Great flood from the Biblical story depicted in
Genesis, Chapters 6 - 9
Photo: Brian Nelson's Bible Audio Visual Reference Directory
The Bible states that God judged the Earth with a great Flood such that 'all flesh died that moved upon the earth, both of fowl, and of cattle, and of beast, and of every creeping thing that creepeth upon the earth, and every man. Noah only remained alive, and they that were with him in the ark.'
The story of Noah's Ark, according to chapters 6 to 9 in the Book of Genesis, begins with God observing man's evil behaviour and deciding to flood the earth and destroy all life. However, God found one good man, Noah, "a righteous man, blameless among the people of his time", and decided that he would carry forth the lineage of man. God told Noah to make an ark, and to bring with him his wife, and his sons Shem, Ham, and Japheth, and their wives. Additionally, he was to bring pairs of all living creatures, male and female, and in order to provide sustenance, he was told to bring and store food.
When Noah completed the Ark, he and his family and the animals entered, and "the same day were all the fountains of the great deep broken up, and the windows of heaven were opened, and the rain was upon the earth forty days and forty nights." The flood covered even the highest mountains to a depth of more than twenty feet, and all creatures on Earth died; only Noah and those with him on the Ark were left alive.
Finally, after about 220 days, the Ark came to rest on the mountains of Ararat, and the waters receded for another forty days until the mountaintops emerged. Then Noah sent out a raven which "went to and fro until the waters were dried up from the earth". Next, Noah sent a dove out, but it returned having found nowhere to land. After a further seven days, Noah again sent out the dove, and it returned with an olive leaf in its beak, and he knew that the waters had subsided. Noah waited seven days more and sent out the dove once more, and this time it did not return. Then he and his family and all the animals left the Ark, and Noah made a sacrifice to God, and God resolved that he would never again curse the Earth because of man, and never again would He destroy all life on it in this manner.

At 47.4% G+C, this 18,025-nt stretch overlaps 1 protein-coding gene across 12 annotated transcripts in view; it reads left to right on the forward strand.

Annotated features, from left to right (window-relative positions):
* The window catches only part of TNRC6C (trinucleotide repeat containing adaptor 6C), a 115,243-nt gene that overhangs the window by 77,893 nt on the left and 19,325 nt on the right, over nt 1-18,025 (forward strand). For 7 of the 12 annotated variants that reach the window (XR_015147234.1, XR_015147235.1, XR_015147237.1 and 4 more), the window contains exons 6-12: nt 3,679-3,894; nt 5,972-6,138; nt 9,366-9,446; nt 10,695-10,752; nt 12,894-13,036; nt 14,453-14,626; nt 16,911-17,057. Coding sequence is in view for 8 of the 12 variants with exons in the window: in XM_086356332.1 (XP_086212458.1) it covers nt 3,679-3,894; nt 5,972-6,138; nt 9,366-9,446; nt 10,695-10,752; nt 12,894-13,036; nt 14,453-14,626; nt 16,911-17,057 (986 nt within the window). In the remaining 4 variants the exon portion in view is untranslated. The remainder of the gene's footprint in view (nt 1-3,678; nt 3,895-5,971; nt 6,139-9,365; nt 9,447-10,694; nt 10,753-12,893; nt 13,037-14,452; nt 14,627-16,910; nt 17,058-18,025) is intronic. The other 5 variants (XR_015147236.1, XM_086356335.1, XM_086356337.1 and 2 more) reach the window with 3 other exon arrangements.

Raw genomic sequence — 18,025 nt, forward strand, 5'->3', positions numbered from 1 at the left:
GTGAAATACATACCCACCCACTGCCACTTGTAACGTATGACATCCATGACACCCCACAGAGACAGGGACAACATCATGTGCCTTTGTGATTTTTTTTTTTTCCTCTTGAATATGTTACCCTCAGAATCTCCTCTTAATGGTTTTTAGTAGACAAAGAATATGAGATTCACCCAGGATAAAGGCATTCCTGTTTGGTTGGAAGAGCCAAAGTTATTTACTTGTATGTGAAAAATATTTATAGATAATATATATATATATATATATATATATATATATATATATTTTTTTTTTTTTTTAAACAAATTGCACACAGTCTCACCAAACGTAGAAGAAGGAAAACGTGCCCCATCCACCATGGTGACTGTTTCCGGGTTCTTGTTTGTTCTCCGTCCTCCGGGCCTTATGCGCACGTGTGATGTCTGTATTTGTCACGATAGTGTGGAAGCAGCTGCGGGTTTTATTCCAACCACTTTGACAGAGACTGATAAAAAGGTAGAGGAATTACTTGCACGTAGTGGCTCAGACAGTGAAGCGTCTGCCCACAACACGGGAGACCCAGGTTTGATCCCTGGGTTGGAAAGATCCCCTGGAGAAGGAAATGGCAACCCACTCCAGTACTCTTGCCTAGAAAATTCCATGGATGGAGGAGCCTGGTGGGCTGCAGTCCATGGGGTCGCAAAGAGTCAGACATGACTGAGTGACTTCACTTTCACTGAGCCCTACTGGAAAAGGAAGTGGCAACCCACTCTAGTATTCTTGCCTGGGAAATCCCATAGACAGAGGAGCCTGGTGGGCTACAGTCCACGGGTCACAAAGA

In order to remember this promise, God put a rainbow in the clouds, saying, "Whenever I bring clouds over the earth and the rainbow appears in the clouds, I will see it and remember the everlasting covenant between God and all living creatures of every kind on the earth."
Sources: Answers in Genesis, Answers in Creation